Coal will account for 85% of U.S. electric generating capacity retirements in 2022
Operators have scheduled 14.9 gigawatts (GW) of electric generating capacity to retire in the United States during 2022, according to our latest inventory of electric generators. The majority of the scheduled retirements are coal-fired power plants (85%), followed by natural gas (8%) and nuclear (5%).
Coal. After substantial retirements of U.S. coal-fired electric generating capacity from 2015 to 2020 that averaged 11.0 GW a year, coal capacity retirements slowed to 4.6 GW in 2021. However, we expect retirement of coal-fired generators to increase again this year; 12.6 GW of coal capacity is scheduled to retire in 2022, or 6% of the coal-fired generating capacity that was operating at the end of 2021.
Most of the plants making up the operating U.S. coal fleet were built in the 1970s and 1980s. U.S. coal plants are retiring as the coal fleet ages and as coal-fired generators face increasing competition from natural gas and renewables.
The largest coal power plant planning to retire in 2022 is the 1,305-megawatt (MW) William H. Zimmer plant in Ohio. Morgantown Generating Station in Maryland plans to retire its two coal-fired units (1,205 MW combined) in June, followed by two of the plant’s six smaller petroleum-fired units in September.
Solar power will account for nearly half of new U.S. electric generating capacity in 2022
In 2022, we expect 46.1 gigawatts (GW) of new utility-scale electric generating capacity to be added to the U.S. power grid, according to our Preliminary Monthly Electric Generator Inventory. Almost half of the planned 2022 capacity additions are solar, followed by natural gas at 21% and wind at 17%.
Developers and power plant owners report planned additions to us in our annual and monthly electric generator surveys. In the annual survey, we ask respondents to provide planned online dates for generators coming online in the next five years. The monthly survey tracks the status of generators coming online based on reported in-service dates.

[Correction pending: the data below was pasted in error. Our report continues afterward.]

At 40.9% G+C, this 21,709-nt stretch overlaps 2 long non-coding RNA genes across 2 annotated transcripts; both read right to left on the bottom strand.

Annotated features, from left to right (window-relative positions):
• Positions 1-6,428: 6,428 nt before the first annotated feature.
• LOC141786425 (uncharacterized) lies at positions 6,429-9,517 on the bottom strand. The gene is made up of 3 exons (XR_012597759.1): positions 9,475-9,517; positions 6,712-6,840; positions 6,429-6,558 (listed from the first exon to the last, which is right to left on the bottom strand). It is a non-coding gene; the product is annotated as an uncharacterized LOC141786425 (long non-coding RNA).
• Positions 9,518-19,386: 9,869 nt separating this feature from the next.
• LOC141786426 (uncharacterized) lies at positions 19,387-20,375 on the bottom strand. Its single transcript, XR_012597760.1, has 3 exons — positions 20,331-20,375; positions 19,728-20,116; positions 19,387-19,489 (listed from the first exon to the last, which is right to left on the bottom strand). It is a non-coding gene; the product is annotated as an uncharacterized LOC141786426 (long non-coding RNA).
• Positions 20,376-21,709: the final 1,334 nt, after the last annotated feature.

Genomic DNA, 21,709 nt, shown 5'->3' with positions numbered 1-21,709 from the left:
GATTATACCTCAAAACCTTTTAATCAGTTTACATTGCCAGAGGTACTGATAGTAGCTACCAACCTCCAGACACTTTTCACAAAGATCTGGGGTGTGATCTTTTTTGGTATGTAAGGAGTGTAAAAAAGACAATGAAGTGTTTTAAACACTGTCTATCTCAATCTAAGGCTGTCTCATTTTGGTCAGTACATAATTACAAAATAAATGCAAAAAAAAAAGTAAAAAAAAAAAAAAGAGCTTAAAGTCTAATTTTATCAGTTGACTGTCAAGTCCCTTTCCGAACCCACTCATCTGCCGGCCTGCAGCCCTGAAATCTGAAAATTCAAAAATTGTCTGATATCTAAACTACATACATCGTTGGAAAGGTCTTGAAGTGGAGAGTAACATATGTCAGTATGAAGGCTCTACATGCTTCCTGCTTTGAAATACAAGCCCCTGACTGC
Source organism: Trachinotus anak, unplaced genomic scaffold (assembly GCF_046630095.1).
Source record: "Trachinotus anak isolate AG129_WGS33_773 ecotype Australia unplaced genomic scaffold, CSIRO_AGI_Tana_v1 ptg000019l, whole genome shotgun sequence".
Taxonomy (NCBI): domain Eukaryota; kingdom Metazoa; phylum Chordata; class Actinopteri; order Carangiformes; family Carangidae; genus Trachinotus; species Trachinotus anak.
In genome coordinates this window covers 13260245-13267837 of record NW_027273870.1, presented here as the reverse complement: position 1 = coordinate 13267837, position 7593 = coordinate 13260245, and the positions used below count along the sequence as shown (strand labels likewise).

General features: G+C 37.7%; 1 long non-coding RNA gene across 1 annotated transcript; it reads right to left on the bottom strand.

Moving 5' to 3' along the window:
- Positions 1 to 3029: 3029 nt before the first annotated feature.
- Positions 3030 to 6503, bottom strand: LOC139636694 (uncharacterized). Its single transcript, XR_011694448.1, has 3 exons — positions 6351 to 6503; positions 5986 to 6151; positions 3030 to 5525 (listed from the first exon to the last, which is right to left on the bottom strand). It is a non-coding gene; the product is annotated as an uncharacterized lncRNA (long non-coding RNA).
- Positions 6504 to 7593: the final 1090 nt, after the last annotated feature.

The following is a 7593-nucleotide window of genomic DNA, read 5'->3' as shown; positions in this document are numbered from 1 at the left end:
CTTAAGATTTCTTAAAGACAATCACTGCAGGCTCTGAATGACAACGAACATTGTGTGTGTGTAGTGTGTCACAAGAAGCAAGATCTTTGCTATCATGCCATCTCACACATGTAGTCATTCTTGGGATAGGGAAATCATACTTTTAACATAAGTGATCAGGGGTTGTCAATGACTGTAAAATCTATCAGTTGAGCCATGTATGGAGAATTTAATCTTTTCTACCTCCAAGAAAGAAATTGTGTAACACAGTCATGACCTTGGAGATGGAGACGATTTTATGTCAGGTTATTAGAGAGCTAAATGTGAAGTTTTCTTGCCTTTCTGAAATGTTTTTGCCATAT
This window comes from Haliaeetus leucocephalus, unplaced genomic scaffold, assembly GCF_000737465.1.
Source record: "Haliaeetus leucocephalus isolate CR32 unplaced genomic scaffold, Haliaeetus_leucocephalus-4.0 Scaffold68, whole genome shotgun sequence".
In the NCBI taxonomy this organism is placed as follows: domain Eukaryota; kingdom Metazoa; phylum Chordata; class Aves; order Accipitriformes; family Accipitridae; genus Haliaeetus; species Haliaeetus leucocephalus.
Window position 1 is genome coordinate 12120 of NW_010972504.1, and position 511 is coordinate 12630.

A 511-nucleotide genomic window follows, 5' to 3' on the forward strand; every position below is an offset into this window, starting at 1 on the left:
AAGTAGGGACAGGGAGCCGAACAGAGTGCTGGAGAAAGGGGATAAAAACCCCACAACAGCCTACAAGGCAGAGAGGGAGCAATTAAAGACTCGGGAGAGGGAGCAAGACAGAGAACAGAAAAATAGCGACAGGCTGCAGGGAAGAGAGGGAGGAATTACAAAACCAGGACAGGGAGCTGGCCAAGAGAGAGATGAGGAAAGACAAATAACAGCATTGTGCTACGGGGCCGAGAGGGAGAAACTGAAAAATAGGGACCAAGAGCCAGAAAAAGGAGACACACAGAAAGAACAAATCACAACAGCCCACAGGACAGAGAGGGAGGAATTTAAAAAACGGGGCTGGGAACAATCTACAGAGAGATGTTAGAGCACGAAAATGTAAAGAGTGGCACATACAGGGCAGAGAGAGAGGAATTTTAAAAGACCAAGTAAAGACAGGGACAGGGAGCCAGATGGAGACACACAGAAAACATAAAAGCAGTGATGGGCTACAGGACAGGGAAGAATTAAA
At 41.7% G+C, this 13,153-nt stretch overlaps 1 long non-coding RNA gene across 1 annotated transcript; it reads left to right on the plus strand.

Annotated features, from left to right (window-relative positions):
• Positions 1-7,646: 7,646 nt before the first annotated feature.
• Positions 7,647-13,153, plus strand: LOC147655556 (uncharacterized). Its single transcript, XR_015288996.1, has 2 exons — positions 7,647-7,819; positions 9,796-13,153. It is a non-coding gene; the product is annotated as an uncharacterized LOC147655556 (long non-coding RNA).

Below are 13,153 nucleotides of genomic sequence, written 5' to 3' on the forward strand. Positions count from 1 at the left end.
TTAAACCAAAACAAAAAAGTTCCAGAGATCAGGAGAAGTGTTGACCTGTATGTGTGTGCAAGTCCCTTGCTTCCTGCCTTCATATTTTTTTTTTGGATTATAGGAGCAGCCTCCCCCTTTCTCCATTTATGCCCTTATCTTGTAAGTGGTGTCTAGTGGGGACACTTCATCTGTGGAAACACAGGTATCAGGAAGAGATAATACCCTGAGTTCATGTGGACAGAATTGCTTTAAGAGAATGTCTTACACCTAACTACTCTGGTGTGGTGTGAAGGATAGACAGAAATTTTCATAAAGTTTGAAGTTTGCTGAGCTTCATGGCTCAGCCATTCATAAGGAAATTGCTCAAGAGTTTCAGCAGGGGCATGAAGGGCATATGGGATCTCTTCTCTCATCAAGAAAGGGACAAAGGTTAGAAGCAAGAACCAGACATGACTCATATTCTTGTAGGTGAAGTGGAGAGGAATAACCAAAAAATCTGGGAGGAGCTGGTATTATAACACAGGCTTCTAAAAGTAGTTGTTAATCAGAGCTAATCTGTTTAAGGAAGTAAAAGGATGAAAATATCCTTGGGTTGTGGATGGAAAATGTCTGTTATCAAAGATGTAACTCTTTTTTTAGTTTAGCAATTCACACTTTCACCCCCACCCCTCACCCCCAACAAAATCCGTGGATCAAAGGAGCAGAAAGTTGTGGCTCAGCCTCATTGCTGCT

Solar. We expect U.S. utility-scale solar generating capacity to grow by 21.5 GW in 2022. This planned new capacity would surpass last year’s 15.5 GW of solar capacity additions, an estimate based on reported additions through October (8.7 GW) and additions scheduled for the last two months of 2021 (6.9 GW). Most planned solar additions in 2022 will be in Texas (6.1 GW, or 28% of the national total), followed by California (4.0 GW).
Not all generating capacities are created equal. No power plant can constantly operate at 100% of it’s nameplate capacity. All power plants require maintenance. The theoretical capacity factor is the percentage of the generating capacity a power plant can deliver at a 100% utilization rate. The realized capacity factor is driven by the utilization rate. Nuclear power plants generally have a 95% theoretical capacity factor and nearly 100% utilization rates. Therefore, their realized capacity factors are usually >90%. Solar and wind power plants also have nearly 100% utilization rates; however they have very low theoretical capacity factors because they are time of day and weather-dependent.
The theoretical capacity factor of coal-fired power plants is about 85%. The realized capacity factor is variable and tied to the price of natural gas. The higher natural gas prices go, the greater the utilization rate of coal-fired power plants.
The EIA forecasts that natural prices will average around $4/mmBTU in 2022.
The average capacity factor of coal-fired power plants will probably be in the range of 55-60% in 2022.
Utility scale solar PV power plants achieve an average capacity factor of 25%.
The theoretical output of 14.9 GW of coal-fired capacity is greater than the average achieved capacity factor of solar PV. And the actual output of solar PV is generally the maximum achievable output.
Bear in mind that the coal-fired power plants can run 24/7/365… including nights and cloudy days. Even using the anticipated capacity factors with a $4/mmBTU natural gas price, the soon to be retired 14.9 GW of coal-fired capacity would have generated 71-78% of the electricity as the 46.1 GW of solar PV will.
To make matters worse, solar power tends to deliver its maximum output when demand is at its lowest. The Southwest region includes Arizona, southern Nevada and most of New Mexico. Nuclear and coal-fired power plants provide about 2/3 of very steady baseload. Natural gas provides most of the rest of the baseload and ramps up during peak demand hours (8-9 AM and 7-9 PM). Solar power ramps up as demand falls off from mid-morning to mid-afternoon.
When you replace dependable, 24/7/365 base load with this:
SOURCE: WHATSUP WITH THAT